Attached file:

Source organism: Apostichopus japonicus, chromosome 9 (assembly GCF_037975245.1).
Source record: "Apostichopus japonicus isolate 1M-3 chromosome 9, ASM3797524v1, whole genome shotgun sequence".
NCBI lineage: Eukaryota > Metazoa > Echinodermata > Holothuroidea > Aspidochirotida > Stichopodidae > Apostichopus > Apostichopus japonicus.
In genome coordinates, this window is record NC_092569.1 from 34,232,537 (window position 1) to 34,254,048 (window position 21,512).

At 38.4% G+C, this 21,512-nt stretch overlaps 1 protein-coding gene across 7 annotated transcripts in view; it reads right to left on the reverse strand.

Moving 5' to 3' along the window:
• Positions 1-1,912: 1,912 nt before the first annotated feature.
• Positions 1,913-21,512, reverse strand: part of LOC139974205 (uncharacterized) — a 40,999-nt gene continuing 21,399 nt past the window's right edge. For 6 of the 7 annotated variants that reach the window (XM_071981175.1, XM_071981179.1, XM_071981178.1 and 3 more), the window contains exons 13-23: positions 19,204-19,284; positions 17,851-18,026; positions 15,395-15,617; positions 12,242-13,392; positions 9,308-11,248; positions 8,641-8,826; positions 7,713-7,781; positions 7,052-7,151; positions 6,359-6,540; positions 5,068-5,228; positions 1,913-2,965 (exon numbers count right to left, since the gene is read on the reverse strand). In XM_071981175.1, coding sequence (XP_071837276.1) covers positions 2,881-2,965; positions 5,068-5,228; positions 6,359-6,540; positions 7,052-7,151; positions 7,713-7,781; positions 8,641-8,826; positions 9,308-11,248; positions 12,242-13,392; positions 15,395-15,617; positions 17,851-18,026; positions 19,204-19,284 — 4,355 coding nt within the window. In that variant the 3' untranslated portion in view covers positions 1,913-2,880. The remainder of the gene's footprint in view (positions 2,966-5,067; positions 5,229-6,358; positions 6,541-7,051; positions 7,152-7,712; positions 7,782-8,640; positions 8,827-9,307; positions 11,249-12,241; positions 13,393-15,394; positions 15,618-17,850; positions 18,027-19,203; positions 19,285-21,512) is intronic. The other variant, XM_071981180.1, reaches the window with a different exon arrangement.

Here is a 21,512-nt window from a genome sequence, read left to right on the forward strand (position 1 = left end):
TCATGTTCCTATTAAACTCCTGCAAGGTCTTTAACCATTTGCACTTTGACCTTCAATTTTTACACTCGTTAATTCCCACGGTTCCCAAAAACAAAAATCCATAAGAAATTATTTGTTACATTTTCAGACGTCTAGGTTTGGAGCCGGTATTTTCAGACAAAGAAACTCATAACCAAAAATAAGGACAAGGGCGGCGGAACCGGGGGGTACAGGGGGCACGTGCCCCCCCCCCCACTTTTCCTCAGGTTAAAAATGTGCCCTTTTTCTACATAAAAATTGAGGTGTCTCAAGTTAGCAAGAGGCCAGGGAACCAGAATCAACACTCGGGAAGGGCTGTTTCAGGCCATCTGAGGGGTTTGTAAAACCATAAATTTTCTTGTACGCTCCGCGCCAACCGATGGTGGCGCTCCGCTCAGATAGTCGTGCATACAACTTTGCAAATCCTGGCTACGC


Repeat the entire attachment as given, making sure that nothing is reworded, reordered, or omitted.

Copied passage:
Source organism: Apostichopus japonicus, chromosome 9 (assembly GCF_037975245.1).
Source record: "Apostichopus japonicus isolate 1M-3 chromosome 9, ASM3797524v1, whole genome shotgun sequence".
NCBI lineage: Eukaryota > Metazoa > Echinodermata > Holothuroidea > Aspidochirotida > Stichopodidae > Apostichopus > Apostichopus japonicus.
In genome coordinates, this window is record NC_092569.1 from 34,232,537 (window position 1) to 34,254,048 (window position 21,512).

At 38.4% G+C, this 21,512-nt stretch overlaps 1 protein-coding gene across 7 annotated transcripts in view; it reads right to left on the reverse strand.

Moving 5' to 3' along the window:
• Positions 1-1,912: 1,912 nt before the first annotated feature.
• Positions 1,913-21,512, reverse strand: part of LOC139974205 (uncharacterized) — a 40,999-nt gene continuing 21,399 nt past the window's right edge. For 6 of the 7 annotated variants that reach the window (XM_071981175.1, XM_071981179.1, XM_071981178.1 and 3 more), the window contains exons 13-23: positions 19,204-19,284; positions 17,851-18,026; positions 15,395-15,617; positions 12,242-13,392; positions 9,308-11,248; positions 8,641-8,826; positions 7,713-7,781; positions 7,052-7,151; positions 6,359-6,540; positions 5,068-5,228; positions 1,913-2,965 (exon numbers count right to left, since the gene is read on the reverse strand). In XM_071981175.1, coding sequence (XP_071837276.1) covers positions 2,881-2,965; positions 5,068-5,228; positions 6,359-6,540; positions 7,052-7,151; positions 7,713-7,781; positions 8,641-8,826; positions 9,308-11,248; positions 12,242-13,392; positions 15,395-15,617; positions 17,851-18,026; positions 19,204-19,284 — 4,355 coding nt within the window. In that variant the 3' untranslated portion in view covers positions 1,913-2,880. The remainder of the gene's footprint in view (positions 2,966-5,067; positions 5,229-6,358; positions 6,541-7,051; positions 7,152-7,712; positions 7,782-8,640; positions 8,827-9,307; positions 11,249-12,241; positions 13,393-15,394; positions 15,618-17,850; positions 18,027-19,203; positions 19,285-21,512) is intronic. The other variant, XM_071981180.1, reaches the window with a different exon arrangement.

Here is a 21,512-nt window from a genome sequence, read left to right on the forward strand (position 1 = left end):
TCATGTTCCTATTAAACTCCTGCAAGGTCTTTAACCATTTGCACTTTGACCTTCAATTTTTACACTCGTTAATTCCCACGGTTCCCAAAAACAAAAATCCATAAGAAATTATTTGTTACATTTTCAGACGTCTAGGTTTGGAGCCGGTATTTTCAGACAAAGAAACTCATAACCAAAAATAAGGACAAGGGCGGCGGAACCGGGGGGTACAGGGGGCACGTGCCCCCCCCCCCACTTTTCCTCAGGTTAAAAATGTGCCCTTTTTCTACATAAAAATTGAGGTGTCTCAAGTTAGCAAGAGGCCAGGGAACCAGAATCAACACTCGGGAAGGGCTGTTTCAGGCCATCTGAGGGGTTTGTAAAACCATAAATTTTCTTGTACGCTCCGCGCCAACCGATGGTGGCGCTCCGCTCAGATAGTCGTGCATACAACTTTGCAAATCCTGGCTACGC